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Thursday, January 8, 2015

Foxcatcher

I'm on holiday so this s going to be short but I didn't want to let Foxcatcher come and go without leaving my own two cents on the matter.


Foxcatcher tells the true story of an eccentric millionaire, John du Pont and his relationship with a pair of Olympic Champion Wrestling brothers as he enlists them to help bring the American team, of which he has become chief benefactor, to the top of the 1988 Seoul games. This is not, however, the kind of feel-good, inspirational sports drama that these sorts of things tend to be but a very dark character study of two very unlikeable men who are joined together by perhaps more than their professional aspirations.

Unfortunately, while I remain a fan of both of director Bennett Miller's previous cinematic outings, Moneyball and Capote, I unfortunately don't share the love that most critics seem to have for Foxcatcher. Part of the problem I have with it is what I like to call "Raging Bull syndrome" in that however much I admire the film's technical prowess, the film's hateful characters are so horrible that they detract from and overshadow everything that the film gets right.

Obviously, Foxcatcher is a far cry from the admitted technical brilliance of Raging Bull - it's a very good piece of cinema, rather than an instant classic - but it still has much to recommend about it, which is why it's so ultimately disappointing that I hated it as much as I did. It's very atmospheric, it's well shot, it features a very decent script and top notch performances from everyone, but most especially Channing Tatum and Steve Carell who both do brilliantly playing against... if not type then at least stereotype. They've both shown their dark side before but these two usually immensely likable actors really push themselves in their roles here.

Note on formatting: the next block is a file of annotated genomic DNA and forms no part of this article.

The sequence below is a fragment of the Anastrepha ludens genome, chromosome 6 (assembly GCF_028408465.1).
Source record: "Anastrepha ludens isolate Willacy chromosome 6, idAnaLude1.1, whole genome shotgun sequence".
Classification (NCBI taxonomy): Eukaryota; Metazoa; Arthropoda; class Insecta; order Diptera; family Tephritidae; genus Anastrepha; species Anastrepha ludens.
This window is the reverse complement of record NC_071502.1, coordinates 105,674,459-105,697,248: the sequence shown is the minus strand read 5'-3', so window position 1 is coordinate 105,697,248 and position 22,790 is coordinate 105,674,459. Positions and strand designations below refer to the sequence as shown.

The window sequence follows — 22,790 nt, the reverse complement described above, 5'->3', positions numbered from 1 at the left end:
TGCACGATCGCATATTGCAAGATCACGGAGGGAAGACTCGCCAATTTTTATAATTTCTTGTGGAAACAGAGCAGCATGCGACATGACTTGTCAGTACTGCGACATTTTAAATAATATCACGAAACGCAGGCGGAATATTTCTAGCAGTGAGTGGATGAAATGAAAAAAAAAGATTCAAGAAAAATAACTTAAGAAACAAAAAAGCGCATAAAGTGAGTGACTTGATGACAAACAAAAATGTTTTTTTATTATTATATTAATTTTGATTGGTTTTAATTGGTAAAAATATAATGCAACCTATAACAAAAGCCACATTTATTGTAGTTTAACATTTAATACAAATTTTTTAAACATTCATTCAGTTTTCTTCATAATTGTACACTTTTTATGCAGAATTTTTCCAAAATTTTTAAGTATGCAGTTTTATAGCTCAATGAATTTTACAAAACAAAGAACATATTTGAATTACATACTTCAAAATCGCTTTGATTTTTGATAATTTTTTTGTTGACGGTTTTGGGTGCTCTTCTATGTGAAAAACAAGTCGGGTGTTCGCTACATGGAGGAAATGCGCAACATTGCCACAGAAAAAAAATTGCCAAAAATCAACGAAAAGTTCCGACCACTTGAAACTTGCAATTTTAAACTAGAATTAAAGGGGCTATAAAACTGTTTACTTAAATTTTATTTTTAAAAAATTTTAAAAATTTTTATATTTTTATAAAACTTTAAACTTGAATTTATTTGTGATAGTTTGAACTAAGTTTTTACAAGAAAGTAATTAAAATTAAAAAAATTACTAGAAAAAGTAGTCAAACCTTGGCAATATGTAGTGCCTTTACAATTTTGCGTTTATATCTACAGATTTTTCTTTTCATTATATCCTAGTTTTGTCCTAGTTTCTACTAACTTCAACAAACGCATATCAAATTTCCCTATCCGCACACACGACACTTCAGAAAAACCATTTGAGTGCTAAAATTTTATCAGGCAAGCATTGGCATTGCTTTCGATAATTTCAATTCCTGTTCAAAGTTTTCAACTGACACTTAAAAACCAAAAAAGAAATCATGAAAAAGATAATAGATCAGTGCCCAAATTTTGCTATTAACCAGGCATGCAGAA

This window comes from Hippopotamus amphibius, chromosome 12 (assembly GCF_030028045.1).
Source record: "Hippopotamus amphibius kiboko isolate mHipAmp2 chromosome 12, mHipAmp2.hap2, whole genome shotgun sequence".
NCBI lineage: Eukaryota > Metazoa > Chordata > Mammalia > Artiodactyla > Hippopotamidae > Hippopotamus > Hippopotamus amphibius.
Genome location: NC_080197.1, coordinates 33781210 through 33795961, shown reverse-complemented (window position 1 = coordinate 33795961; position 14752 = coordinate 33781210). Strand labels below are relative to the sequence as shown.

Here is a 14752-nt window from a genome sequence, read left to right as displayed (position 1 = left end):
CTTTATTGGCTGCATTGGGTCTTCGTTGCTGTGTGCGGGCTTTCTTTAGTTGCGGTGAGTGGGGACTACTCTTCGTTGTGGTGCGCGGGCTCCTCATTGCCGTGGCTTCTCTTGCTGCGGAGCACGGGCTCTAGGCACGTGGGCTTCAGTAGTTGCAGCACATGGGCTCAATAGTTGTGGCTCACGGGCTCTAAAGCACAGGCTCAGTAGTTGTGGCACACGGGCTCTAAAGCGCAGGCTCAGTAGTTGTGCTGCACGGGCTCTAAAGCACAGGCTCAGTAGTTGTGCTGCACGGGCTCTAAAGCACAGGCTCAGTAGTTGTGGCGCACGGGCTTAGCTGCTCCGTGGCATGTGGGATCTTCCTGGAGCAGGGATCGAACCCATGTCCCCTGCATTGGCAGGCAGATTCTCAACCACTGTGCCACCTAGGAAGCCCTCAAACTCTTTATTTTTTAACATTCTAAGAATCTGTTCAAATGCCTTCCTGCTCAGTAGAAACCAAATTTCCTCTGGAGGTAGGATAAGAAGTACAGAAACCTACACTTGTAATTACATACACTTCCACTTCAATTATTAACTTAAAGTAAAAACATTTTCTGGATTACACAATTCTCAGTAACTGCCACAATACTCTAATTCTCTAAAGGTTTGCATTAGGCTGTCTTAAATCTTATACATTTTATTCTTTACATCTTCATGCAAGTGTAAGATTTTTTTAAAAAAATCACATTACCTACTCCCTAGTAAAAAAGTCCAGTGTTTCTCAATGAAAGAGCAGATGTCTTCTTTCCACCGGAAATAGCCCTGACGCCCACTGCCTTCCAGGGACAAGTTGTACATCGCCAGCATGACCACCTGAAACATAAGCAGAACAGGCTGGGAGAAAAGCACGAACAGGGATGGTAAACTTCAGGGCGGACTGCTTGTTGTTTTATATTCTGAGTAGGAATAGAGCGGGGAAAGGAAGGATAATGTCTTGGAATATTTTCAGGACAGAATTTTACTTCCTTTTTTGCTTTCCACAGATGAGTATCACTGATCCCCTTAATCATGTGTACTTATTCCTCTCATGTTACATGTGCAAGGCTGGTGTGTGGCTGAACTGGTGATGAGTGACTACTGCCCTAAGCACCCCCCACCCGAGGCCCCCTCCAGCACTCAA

I remain utterly unconvinced that Carell's work here is some sort of major revelation, though, as he's always been really good in virtually everything he's done, being both far more subtle and versatile than most people give him credit for. He's great as the seriously creepy John du Pont but he was no less great as Michael Scott in The Office. Also, most crucially, in his past roles he was never stuck having to compete with a truly horrendous prosthetic nose, which in this case lends a feel of the artificial to what is otherwise a very convincing performance.

The film's biggest failing though, is in its characters. I don't think it's just a subjective blind spot that prevents me from appreciating these characters more because the film never really justifies their awfulness by making them, say, interesting, enigmatic or sympathetic. They're not completely one-note but they're not really well drawn enough to make spending over two hours in their company at all worth it. This is further compounded by the fact that though the film's deliberate pacing is laudable as a way to build tension - which it does, at least to a point, its molasses-in-July slowness makes the company of these two men all the more unbearable.

It is a big awards contender and it does feel like something of a major film so the question still remains whether it's still worth checking out. Honestly, from where I'm sitting it probably isn't but if you have a strong stomach for hateful characters in well-made films then you might as well give it a shot. Otherwise, might I suggest sticking with Capote for a Miller biopic where its central, true-life figure is smackable, yes, but he's also genuinely interesting - as is the film itself. It might be worth it for the performances, I suppose, but even there, you don't have to look too far to find good to great performances from its three male leads.

And, no, the fact that there was no much-needed female perspective in this film whatsoever didn't exactly help matters either.




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